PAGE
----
Employees are therefore confused and often struggle to find the right level of support to address their development needs. They too don’t know where ownership lies.
  • How to be developing:
  • Assuming your employees are developing themselves on their own is foolish: Be proactive and identify with them their strengths and weaknesses, related to both their own self-development and the needs of the team or project at hand.
    Presuming that development actions are naturally occurring is naive: Establish regular conversations and review check-in points with your team to assess progress on both short- and long-term developing goals—be accountable.
    Agreeing to a development action plan and either not investing the time or money, or, worse, ignoring it outright, is leadership suicide: When the plan is mutually agreed to, stick to it.
    An all-formal-classroom learning strategy is anachronistic: Read Chapter 9 and ensure you are utilizing all facets of the learning spectrum.

  • How to be communicating:If you beat around the bush or are too vague, your people will question everything: Be direct and clear in your verbal and written communication.
    A verbose or overly wordy communicating style is equally appalling: Work towards finding the appropriate volume in your messaging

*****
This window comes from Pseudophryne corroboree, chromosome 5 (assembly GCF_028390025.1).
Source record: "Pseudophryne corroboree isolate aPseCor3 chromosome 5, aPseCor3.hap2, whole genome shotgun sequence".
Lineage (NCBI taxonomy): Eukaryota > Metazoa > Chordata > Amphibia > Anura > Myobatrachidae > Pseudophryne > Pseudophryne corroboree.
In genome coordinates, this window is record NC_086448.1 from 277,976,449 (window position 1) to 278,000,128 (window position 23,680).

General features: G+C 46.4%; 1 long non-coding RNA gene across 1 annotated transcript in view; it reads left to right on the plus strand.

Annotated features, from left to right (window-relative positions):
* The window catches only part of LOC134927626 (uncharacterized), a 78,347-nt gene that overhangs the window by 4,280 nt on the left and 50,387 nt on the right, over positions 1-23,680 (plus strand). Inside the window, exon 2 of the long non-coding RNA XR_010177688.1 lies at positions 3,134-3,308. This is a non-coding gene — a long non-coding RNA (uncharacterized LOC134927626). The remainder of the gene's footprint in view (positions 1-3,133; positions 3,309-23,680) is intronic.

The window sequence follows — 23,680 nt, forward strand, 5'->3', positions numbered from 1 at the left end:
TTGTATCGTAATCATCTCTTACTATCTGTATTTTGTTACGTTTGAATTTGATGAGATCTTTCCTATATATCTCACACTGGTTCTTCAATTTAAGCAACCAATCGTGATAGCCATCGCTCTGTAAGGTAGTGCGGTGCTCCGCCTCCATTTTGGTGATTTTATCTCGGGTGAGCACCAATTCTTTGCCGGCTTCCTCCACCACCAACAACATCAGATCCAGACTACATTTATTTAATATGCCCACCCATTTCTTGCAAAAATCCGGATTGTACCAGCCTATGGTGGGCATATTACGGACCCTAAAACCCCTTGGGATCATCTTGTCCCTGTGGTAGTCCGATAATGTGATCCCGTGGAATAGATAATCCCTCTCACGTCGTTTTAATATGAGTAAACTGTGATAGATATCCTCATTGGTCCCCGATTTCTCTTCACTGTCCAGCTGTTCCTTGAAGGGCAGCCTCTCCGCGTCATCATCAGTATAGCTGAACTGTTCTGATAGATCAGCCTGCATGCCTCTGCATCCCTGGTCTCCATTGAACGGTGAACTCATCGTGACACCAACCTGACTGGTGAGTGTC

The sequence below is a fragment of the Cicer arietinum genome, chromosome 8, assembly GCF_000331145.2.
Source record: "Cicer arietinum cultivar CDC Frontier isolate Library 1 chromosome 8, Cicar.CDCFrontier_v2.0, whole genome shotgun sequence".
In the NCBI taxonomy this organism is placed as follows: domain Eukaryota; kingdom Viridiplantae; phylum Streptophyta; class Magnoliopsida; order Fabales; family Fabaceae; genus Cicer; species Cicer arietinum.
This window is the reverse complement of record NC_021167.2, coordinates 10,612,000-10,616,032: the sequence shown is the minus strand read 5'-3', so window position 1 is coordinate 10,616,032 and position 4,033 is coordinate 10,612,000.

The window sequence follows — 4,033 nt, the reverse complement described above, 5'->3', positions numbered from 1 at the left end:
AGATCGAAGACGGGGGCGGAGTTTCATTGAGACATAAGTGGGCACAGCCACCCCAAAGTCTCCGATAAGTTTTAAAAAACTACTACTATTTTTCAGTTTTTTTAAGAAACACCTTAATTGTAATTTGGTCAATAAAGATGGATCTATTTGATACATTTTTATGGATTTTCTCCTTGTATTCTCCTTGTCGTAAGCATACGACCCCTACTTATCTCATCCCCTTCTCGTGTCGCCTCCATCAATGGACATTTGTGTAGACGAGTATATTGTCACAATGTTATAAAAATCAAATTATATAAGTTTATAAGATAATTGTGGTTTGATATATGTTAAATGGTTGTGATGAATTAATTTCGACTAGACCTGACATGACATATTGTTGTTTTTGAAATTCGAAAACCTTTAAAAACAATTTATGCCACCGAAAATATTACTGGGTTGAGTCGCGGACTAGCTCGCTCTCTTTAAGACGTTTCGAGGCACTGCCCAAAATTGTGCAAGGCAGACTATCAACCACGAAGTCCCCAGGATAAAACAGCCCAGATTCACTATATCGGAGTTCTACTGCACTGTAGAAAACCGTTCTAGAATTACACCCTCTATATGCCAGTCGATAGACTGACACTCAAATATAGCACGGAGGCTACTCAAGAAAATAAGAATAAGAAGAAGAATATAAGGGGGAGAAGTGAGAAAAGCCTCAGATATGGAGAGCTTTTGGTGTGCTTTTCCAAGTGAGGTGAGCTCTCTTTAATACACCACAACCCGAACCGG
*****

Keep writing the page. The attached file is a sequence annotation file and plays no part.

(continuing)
Don’t dumb down or water down your content: Straight talk is the preferred method.
    If you aren’t listening to your team, you aren’t communicating: Pay as much attention to what others have to say as to what you have to say.
    A singular medium is as useful as a flashlight mid-day: Expand your modalities to include blogging, micro-blogging and video-casting, among others (see Chapter 10).
    Content isn’t king—context is king: Communicate with context by connecting dots within the team or organization’s priorities and objectives. Make it make sense

Chapter 5

  • if leaders do a better job of being leaders, every single percentage point of improvement is equal to vast amounts of other operating or capital expenditure investments
  • Leadership is about being able to analyze situations, not only in terms of profit and loss or goals and objectives, but in terms of the human condition.
  • How to be analyzing:If it looks good on paper, it might not look good on skin: Analyze through empathy (a becoming attribute).
    Situations are not always as they seem: Connect with people directly to conduct a proper and thorough analysis before executing.